Creating Biomedical Technologies to Improve Health



Grantee News • December 8, 2017

Engineers have developed a smartphone case and app that could make it easier for patients to record and track their blood glucose readings, whether they're at home or on the go. Read more at the UC San Diego News Center.

Science Highlights • December 6, 2017
Surgical planning is critical for obtaining the best outcomes, avoiding medical errors, and limiting damage to surrounding nerves and healthy tissues. Now NIBIB-funded scientists have developed a new technique for 3D-printing patient-specific organ models – here the prostate gland -- using polymers that accurately model the prostate’s dimensions and physical properties, while also providing quantitative tactile feedback, or response to pressure, incisions, and suturing.
Science Highlights • December 4, 2017
Eleven years ago, Andrew Meas sustained a spinal cord injury as the result of a collision with an oncoming vehicle while riding his motorcycle. The injury left him paralyzed from the chest down. He enrolled in a study at the University of Louisville in which researchers would investigate whether spinal stimulation, in conjunction with daily training on a treadmill, could restore some ability to move. Meas was able to voluntarily move his legs, reach a standing position with minimal assistance, and stand without assistance during 10-second intervals on each leg and both legs at once.
Grantee News • November 30, 2017

A stem cell-derived in vitro model displays key small intestine characteristics including innate immune responses, according to a new study. Read more at Science Newsline.

Grantee News • November 30, 2017

A newly developed microscope is providing scientists with a greatly enhanced tool to study how neurological disorders such as epilepsy and Alzheimer's disease affect neuron communication. Read more from the Optical Society.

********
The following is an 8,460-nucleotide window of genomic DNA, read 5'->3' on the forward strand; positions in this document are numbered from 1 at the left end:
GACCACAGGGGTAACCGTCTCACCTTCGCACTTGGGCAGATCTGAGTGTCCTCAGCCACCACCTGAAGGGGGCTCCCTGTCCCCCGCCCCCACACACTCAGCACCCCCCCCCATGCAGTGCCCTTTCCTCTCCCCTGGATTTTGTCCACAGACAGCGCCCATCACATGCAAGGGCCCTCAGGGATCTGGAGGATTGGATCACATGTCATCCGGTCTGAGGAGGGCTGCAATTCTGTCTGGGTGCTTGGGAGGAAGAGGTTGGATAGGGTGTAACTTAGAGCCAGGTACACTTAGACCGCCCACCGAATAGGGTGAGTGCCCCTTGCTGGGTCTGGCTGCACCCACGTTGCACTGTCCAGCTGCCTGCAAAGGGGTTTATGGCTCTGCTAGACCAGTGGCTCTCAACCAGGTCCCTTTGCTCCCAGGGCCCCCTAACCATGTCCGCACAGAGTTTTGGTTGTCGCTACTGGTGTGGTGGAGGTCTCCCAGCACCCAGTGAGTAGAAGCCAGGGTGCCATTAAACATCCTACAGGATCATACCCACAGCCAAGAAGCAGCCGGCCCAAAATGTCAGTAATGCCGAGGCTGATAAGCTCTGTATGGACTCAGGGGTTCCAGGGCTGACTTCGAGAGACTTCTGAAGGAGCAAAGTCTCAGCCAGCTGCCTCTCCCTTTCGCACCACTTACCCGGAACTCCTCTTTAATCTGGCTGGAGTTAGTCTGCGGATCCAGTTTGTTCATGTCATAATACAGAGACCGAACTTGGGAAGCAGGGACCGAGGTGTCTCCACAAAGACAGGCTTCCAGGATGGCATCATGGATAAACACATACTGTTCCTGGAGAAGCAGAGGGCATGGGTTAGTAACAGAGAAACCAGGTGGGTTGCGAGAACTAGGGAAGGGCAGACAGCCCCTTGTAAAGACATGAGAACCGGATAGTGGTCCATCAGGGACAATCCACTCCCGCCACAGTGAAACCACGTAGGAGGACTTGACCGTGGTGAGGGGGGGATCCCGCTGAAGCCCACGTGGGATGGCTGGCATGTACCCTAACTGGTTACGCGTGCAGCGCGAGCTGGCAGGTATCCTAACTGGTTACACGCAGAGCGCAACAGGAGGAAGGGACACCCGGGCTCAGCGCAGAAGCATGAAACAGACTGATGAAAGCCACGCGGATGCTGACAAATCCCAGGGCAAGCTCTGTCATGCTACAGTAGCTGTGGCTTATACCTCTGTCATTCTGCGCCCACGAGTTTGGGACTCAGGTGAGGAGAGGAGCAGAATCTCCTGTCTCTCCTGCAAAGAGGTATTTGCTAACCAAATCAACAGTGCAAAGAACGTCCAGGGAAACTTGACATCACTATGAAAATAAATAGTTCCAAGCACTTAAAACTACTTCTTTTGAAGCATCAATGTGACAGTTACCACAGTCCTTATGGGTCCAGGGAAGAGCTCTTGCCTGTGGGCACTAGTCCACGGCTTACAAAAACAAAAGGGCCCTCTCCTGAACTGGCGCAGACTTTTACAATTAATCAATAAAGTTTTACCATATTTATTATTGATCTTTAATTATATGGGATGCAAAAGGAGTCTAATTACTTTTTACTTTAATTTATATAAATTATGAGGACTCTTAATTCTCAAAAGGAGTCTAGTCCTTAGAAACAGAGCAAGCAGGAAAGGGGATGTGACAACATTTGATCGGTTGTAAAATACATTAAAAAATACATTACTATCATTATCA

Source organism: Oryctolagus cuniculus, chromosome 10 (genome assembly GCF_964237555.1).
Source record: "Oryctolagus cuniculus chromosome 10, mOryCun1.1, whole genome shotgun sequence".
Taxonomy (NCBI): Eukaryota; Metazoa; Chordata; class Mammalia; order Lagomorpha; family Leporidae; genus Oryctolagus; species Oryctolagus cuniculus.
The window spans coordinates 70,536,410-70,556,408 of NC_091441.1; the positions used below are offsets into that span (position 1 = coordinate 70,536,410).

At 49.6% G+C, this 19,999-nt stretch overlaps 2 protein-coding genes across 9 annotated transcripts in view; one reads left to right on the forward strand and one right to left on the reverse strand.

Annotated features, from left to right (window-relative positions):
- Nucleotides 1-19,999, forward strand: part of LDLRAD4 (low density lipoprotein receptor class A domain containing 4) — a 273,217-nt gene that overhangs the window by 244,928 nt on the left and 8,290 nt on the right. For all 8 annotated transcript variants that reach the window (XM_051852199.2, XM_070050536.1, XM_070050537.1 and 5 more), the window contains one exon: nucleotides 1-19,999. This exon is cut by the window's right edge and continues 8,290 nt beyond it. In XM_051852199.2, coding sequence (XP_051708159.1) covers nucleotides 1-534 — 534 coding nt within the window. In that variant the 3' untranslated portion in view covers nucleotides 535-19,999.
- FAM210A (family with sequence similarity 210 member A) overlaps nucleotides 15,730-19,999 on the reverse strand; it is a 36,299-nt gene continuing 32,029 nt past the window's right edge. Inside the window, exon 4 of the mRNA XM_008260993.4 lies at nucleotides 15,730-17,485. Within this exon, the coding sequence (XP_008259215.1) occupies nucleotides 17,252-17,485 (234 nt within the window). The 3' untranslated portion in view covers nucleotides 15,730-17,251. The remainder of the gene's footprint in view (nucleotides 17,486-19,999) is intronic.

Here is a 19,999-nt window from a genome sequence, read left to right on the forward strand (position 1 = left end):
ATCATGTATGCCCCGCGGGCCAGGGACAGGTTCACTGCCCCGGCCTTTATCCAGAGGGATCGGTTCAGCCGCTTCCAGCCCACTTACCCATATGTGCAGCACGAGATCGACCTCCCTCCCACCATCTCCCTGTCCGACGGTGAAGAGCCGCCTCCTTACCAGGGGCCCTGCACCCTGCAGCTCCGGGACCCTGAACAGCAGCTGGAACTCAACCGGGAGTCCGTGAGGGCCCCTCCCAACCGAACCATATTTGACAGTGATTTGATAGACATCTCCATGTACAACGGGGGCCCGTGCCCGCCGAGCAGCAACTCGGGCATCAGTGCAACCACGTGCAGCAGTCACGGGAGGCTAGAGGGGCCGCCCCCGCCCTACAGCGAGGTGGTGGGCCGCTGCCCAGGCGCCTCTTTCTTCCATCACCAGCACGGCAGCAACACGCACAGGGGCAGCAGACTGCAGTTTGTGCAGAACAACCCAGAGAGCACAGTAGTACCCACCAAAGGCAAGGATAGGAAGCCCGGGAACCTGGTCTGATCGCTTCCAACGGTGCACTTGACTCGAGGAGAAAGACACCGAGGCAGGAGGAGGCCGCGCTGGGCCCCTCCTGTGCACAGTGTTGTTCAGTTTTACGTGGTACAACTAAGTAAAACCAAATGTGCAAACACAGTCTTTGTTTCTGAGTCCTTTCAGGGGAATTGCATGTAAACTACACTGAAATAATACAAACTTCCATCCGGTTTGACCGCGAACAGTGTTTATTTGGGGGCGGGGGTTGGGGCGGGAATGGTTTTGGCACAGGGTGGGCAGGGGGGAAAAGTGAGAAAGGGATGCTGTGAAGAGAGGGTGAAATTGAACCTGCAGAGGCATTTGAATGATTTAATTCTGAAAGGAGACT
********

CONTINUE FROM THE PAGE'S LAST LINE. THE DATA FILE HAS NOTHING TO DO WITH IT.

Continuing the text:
Grantee News • November 30, 2017

A novel technology enables the modeling of human liver transplantation in an experimental setting. Read more at Phys.Org.

Grantee News • November 30, 2017

A new method for delivering chemotherapy nanodrugs has been created that increases the drugs' bioavailability and reduces side-effects. Their study shows that administering an FDA-approved nutrition source prior to chemotherapy can reduce the amount of the toxic drugs that settle in the spleen, liver and kidneys. Read more from Carnegie Melon University.

NIBIB in the News • November 29, 2017

The small but growing do-it-yourself (DIY) microscopy community has flourished as researchers strive to overcome the limitations of current microscopic technology. Numerous researchers, including US National Heart, Lung, and Blood Institute cell biologist Clare Waterman, who is known for using new camera technology to develop a technique called fluorescent speckle microscopy4. Biophysicist Hari Shroff of the US National Institute of Biomedical Imaging and Bioengineering Section on High Resolution Optical Imaging has contributed to free microscope configuration resources for use by fellow scientists. Read more in Nature.

Science Highlights • November 29, 2017
Scientists are using their increasing knowledge of the complex interaction between cancer and the immune system to engineer increasingly potent anti-cancer vaccines. Now researchers at the National Institute of Biomedical Imaging and Bioengineering (NIBIB) have developed a synergistic nanovaccine packing DNA and RNA sequences that modulate the immune response, along with anti-tumor antigens, into one small nanoparticle. The nanovaccine produced an immune response that specifically killed tumor tissue, while simultaneously inhibiting tumor-induced immune suppression. Together this blocked lung tumor growth in a mouse model of metastatic colon cancer.
Press Releases • November 13, 2017
Hari Shroff, Ph.D., chief of the National Institute of Biomedical Imaging and Bioengineering’s lab section on High Resolution Optical Imaging (HROI), and his team have spent the last few years developing optical microscopes that produce high resolution images at very high speed. After his lab develops these new microscopes, they release the plans and software for free, so any researcher can replicate the advances made at NIH. This latest microscope builds on previous improvements that Shroff’s lab had made with selective plane illumination microscopy (SPIM).